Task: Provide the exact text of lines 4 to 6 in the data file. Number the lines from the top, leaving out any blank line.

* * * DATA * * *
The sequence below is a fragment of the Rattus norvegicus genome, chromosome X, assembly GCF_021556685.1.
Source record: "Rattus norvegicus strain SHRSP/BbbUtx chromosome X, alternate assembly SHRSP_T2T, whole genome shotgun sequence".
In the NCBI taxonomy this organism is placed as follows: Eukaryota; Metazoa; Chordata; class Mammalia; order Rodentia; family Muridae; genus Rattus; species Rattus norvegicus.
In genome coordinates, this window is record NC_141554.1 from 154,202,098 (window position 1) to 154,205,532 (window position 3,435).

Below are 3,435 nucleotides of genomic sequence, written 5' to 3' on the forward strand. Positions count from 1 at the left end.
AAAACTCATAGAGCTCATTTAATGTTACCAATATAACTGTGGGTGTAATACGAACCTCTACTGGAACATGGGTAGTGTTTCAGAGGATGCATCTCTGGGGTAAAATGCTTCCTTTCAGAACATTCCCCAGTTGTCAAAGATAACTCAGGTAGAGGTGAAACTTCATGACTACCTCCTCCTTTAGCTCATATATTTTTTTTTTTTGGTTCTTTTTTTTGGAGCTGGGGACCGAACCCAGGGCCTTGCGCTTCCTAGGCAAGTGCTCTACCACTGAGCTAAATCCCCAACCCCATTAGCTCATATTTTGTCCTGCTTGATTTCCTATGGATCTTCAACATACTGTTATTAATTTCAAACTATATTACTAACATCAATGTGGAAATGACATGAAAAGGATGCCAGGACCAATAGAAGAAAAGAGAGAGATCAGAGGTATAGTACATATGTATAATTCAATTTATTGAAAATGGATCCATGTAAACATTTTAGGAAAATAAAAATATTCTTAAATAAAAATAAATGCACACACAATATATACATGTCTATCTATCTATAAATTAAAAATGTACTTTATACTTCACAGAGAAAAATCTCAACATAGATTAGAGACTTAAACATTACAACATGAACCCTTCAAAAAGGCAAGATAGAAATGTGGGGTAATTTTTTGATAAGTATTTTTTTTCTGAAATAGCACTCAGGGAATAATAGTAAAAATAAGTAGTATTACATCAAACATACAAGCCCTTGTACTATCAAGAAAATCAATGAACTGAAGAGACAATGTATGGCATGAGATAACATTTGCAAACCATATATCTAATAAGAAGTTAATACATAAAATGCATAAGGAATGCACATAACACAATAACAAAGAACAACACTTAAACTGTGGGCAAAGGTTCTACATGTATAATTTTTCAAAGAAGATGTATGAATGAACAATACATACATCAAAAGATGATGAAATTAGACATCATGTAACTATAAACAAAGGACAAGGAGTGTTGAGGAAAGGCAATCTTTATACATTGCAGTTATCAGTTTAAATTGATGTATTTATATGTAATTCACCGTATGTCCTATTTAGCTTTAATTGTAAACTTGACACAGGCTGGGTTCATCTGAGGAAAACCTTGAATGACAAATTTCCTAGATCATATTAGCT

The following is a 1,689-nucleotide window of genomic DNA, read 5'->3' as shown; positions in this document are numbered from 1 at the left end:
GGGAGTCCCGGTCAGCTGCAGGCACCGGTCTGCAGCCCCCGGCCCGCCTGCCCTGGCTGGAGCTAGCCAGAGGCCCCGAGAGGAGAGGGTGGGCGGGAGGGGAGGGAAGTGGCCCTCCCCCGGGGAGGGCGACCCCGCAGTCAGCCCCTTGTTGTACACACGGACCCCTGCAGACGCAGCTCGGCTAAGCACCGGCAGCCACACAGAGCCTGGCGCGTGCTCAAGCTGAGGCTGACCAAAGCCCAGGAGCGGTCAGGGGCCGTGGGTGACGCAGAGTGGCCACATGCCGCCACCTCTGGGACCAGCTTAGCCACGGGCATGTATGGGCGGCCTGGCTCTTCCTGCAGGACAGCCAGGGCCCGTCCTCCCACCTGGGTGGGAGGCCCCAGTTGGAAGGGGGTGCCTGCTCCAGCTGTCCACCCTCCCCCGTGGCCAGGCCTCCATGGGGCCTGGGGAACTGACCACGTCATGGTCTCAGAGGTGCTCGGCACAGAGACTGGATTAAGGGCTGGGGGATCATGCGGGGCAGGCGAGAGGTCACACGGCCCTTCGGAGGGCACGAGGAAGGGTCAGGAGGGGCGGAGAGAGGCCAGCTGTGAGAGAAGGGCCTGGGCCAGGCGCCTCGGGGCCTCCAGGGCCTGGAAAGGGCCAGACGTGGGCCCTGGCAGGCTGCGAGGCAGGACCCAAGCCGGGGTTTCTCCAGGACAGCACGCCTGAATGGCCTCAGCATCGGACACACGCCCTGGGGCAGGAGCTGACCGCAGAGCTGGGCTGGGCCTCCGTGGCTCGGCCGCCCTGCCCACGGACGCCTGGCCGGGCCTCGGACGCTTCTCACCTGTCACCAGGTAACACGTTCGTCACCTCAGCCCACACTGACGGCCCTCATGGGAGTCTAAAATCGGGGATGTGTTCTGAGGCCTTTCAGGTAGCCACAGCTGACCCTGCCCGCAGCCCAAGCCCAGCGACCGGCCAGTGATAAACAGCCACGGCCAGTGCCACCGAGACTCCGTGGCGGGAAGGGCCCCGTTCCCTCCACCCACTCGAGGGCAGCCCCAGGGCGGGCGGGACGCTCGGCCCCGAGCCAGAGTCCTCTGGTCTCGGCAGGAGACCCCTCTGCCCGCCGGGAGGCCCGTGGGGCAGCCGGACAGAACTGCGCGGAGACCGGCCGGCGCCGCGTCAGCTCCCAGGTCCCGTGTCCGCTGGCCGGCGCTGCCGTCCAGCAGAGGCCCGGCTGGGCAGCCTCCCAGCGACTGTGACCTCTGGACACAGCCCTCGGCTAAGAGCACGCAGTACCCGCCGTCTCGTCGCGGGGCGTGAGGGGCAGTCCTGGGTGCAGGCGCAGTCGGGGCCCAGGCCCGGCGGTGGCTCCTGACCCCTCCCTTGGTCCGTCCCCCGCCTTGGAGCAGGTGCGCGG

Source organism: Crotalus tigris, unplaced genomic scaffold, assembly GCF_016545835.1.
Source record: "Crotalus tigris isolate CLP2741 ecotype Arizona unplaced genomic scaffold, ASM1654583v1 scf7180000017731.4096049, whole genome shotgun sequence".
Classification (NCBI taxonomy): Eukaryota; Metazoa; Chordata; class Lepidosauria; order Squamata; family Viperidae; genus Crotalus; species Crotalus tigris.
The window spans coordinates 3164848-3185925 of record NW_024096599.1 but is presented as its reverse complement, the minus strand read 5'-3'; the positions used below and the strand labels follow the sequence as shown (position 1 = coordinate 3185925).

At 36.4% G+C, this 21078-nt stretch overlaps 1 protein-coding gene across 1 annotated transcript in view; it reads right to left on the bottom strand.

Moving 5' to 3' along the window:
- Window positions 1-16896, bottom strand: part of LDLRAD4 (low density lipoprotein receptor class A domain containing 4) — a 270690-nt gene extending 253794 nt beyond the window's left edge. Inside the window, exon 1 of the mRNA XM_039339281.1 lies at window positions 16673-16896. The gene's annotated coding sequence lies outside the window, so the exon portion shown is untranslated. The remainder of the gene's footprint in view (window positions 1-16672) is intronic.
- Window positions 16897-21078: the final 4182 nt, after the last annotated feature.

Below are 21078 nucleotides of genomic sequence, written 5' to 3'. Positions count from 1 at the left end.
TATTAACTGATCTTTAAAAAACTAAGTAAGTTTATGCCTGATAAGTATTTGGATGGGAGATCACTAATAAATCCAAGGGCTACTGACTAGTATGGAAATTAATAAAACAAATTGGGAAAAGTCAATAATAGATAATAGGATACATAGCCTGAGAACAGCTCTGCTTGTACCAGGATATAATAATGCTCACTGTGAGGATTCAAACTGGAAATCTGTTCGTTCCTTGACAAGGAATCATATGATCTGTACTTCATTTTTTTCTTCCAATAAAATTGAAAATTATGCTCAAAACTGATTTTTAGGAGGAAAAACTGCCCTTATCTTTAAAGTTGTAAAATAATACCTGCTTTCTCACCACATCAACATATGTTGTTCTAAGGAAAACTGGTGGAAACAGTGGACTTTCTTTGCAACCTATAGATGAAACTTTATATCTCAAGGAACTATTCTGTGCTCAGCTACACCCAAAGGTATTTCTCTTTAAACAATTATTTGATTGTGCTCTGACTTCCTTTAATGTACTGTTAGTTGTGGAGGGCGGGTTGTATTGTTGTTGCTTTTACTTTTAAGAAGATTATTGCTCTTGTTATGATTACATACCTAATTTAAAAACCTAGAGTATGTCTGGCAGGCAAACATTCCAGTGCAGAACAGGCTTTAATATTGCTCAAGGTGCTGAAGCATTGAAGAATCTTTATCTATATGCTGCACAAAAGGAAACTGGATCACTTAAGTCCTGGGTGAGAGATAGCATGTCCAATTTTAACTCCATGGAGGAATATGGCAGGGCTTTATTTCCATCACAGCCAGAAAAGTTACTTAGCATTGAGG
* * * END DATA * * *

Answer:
In genome coordinates, this window is record NC_141554.1 from 154,202,098 (window position 1) to 154,205,532 (window position 3,435).

Below are 3,435 nucleotides of genomic sequence, written 5' to 3' on the forward strand. Positions count from 1 at the left end.
AAAACTCATAGAGCTCATTTAATGTTACCAATATAACTGTGGGTGTAATACGAACCTCTACTGGAACATGGGTAGTGTTTCAGAGGATGCATCTCTGGGGTAAAATGCTTCCTTTCAGAACATTCCCCAGTTGTCAAAGATAACTCAGGTAGAGGTGAAACTTCATGACTACCTCCTCCTTTAGCTCATATATTTTTTTTTTTTGGTTCTTTTTTTTGGAGCTGGGGACCGAACCCAGGGCCTTGCGCTTCCTAGGCAAGTGCTCTACCACTGAGCTAAATCCCCAACCCCATTAGCTCATATTTTGTCCTGCTTGATTTCCTATGGATCTTCAACATACTGTTATTAATTTCAAACTATATTACTAACATCAATGTGGAAATGACATGAAAAGGATGCCAGGACCAATAGAAGAAAAGAGAGAGATCAGAGGTATAGTACATATGTATAATTCAATTTATTGAAAATGGATCCATGTAAACATTTTAGGAAAATAAAAATATTCTTAAATAAAAATAAATGCACACACAATATATACATGTCTATCTATCTATAAATTAAAAATGTACTTTATACTTCACAGAGAAAAATCTCAACATAGATTAGAGACTTAAACATTACAACATGAACCCTTCAAAAAGGCAAGATAGAAATGTGGGGTAATTTTTTGATAAGTATTTTTTTTCTGAAATAGCACTCAGGGAATAATAGTAAAAATAAGTAGTATTACATCAAACATACAAGCCCTTGTACTATCAAGAAAATCAATGAACTGAAGAGACAATGTATGGCATGAGATAACATTTGCAAACCATATATCTAATAAGAAGTTAATACATAAAATGCATAAGGAATGCACATAACACAATAACAAAGAACAACACTTAAACTGTGGGCAAAGGTTCTACATGTATAATTTTTCAAAGAAGATGTATGAATGAACAATACATACATCAAAAGATGATGAAATTAGACATCATGTAACTATAAACAAAGGACAAGGAGTGTTGAGGAAAGGCAATCTTTATACATTGCAGTTATCAGTTTAAATTGATGTATTTATATGTAATTCACCGTATGTCCTATTTAGCTTTAATTGTAAACTTGACACAGGCTGGGTTCATCTGAGGAAAACCTTGAATGACAAATTTCCTAGATCATATTAGCT